$16.6b of cheap project loans remain unutilised

ISLAMABAD: At a time when the government has embarked on a risky path of building foreign currency reserves by taking expensive loans, about $16.6 billion of relatively cheaper project loans have remained undisbursed despite the signing of contracts with lenders.

Some of these loans had not been disbursed due to long gestation periods of relevant projects whereas others remained unspent because of inefficiency, causing delay in release of funds by the lenders, said sources in the Economic Affairs Division.

$800m ADB loan for road network upgrade

Usually, the planned project completion period is three to four years except for hydel and nuclear power projects but government agencies take about seven to eight years.

Executing agencies like the Ministry of Power and National Highway Authority could be blamed for the delay in disbursement of most of these loans.

In four years since coming to power in mid-2013, the PML-N government could not address the bottlenecks that stopped the inflow of loans, which not only affected the pace of work but deprived the country of the benefits of relatively cheaper loans.

At the end of July 2017, the outstanding development project portfolio with 15 lenders stood at $29.7 billion, according to documents of the Ministry of Finance and Economic Affairs. Of this, multilateral and bilateral lenders disbursed $13.1 billion, leaving a balance of $16.6 billion, showed the documents.

Out of the $16.6 billion, three lenders – the World Bank, the Asian Development Bank and China – did not disburse $12.1 billion against the total contracted value of $20 billion.

China disbursed $4 billion out of $9 billion but these loans were mainly for projects that needed a long time. The ADB released only $1.9 billion against commitment of $5.8 billion. The World Bank disbursed $2 billion against total commitment of $5.3 billion.

Pakistan’s external debt and liabilities have swelled to $83 billion with a net addition of $22 billion in the past four years. Gross external borrowings in the past four years stood at $35 billion.

The borrowing cost of $16.6 billion is in the range of 1.25% to 2.5% and the loans will be returned in 19 to 30 years. This significantly reduces the risks of rollover and refinancing. But disbursements require progress on the development schemes.

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Most of the multilateral lenders imposed commitment charges on Pakistan for not utilising the outstanding balance, said the sources.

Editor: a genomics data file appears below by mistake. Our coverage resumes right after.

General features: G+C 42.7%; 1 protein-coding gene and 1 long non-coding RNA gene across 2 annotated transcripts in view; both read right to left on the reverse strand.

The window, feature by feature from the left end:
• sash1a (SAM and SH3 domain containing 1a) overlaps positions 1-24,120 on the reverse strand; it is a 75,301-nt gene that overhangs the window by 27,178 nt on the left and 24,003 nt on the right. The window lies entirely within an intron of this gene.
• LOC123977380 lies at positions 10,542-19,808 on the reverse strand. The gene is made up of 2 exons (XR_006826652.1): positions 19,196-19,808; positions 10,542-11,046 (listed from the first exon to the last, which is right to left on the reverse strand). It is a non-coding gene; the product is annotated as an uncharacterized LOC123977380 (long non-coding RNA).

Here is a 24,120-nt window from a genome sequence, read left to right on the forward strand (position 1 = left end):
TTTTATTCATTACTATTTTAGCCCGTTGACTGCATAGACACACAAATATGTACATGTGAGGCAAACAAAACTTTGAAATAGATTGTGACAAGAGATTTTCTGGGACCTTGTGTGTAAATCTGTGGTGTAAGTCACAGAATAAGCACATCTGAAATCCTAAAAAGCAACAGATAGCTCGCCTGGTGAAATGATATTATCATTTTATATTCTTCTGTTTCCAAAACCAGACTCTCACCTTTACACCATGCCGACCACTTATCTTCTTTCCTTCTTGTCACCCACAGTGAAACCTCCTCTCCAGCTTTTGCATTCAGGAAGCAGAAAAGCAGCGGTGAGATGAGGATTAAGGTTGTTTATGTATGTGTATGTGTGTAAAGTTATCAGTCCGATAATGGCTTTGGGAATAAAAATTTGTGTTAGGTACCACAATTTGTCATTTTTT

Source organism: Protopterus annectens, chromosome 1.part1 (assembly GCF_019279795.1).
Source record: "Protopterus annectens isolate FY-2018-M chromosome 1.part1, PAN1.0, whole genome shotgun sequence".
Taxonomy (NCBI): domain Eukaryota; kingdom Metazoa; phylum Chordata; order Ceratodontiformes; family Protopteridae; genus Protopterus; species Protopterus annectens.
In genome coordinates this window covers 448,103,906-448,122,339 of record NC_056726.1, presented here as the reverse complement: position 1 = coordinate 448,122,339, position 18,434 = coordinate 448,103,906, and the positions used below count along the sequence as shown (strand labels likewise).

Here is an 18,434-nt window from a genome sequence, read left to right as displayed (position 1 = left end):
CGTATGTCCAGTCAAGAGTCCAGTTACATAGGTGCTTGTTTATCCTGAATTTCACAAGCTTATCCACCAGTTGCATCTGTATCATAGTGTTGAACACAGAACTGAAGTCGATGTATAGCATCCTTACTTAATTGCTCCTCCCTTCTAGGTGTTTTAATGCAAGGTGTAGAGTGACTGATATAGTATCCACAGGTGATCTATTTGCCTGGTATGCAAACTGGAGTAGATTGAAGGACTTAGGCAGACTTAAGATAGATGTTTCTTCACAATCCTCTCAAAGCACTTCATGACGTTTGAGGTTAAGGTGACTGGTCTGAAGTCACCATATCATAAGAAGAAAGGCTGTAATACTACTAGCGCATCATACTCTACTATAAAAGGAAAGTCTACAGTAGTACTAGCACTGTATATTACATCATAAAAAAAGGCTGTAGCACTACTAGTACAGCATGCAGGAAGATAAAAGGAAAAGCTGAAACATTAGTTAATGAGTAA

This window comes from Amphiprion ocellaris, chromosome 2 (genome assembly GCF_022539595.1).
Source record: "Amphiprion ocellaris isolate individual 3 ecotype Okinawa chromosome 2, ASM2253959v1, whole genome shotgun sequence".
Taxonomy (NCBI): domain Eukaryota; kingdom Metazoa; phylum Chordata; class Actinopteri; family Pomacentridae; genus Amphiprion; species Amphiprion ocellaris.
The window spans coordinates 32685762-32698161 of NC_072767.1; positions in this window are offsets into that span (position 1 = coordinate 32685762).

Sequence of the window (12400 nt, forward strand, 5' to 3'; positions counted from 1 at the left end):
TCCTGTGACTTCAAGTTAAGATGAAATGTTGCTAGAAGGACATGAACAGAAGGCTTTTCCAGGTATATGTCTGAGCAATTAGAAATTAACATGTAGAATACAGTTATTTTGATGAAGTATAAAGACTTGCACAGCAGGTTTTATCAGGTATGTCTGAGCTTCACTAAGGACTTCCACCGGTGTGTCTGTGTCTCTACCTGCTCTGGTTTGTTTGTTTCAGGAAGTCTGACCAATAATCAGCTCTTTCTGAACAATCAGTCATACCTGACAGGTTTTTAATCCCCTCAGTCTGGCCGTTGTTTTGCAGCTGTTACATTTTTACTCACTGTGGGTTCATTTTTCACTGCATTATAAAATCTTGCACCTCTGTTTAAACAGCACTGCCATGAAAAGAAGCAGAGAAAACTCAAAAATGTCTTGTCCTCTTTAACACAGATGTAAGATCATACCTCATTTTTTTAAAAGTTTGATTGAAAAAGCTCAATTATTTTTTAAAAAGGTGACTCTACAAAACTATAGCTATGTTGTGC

Finding it an easy solution to deep-rooted problems, the government embarked on a dangerous path of taking conventional and non-conventional loans to prop up official foreign currency reserves and meet its external requirements.

The Ministry of Finance is again in the process of hiring financial advisers to issue Sukuk and Eurobonds before the end of current calendar year. It plans to borrow a minimum of $1 to $2 billion to provide cushion to the reserves.

The huge borrowings in the past four years have helped the government increase its reserves to $19 billion compared to $6 billion in June 2013. However, the reserves were again on the sliding path and stood at $14.1 billion on October 13, 2017.

In the past three months, the government took $703 million in fresh short-term commercial loans to support the reserves.

In its four years, the government borrowed $10.8 billion from commercial banks and international debt markets. It floated $4.5 billion worth of Sukuk and Eurobonds and acquired $6.3 billion from commercial banks till June 2017.

Cost of borrowing

The government took commercial loans at interest rates ranging from 3.96% to over 5%. Most of these loans have been obtained for less than one year while some, mainly from Chinese banks, are for two to three years.

Sukuk and Eurobonds have been floated for five to ten years with returns ranging from 5.75% to 8.25%.

Ministry of Finance sources said project loans could not completely meet the government’s cash requirement as about 65% of the loans were meant for the import of capital goods.

They said efforts had been stepped up to take benefit of cheaper financing and in the first quarter $538 million in project loans were disbursed.

Published in The Express Tribune, October 22nd, 2017.

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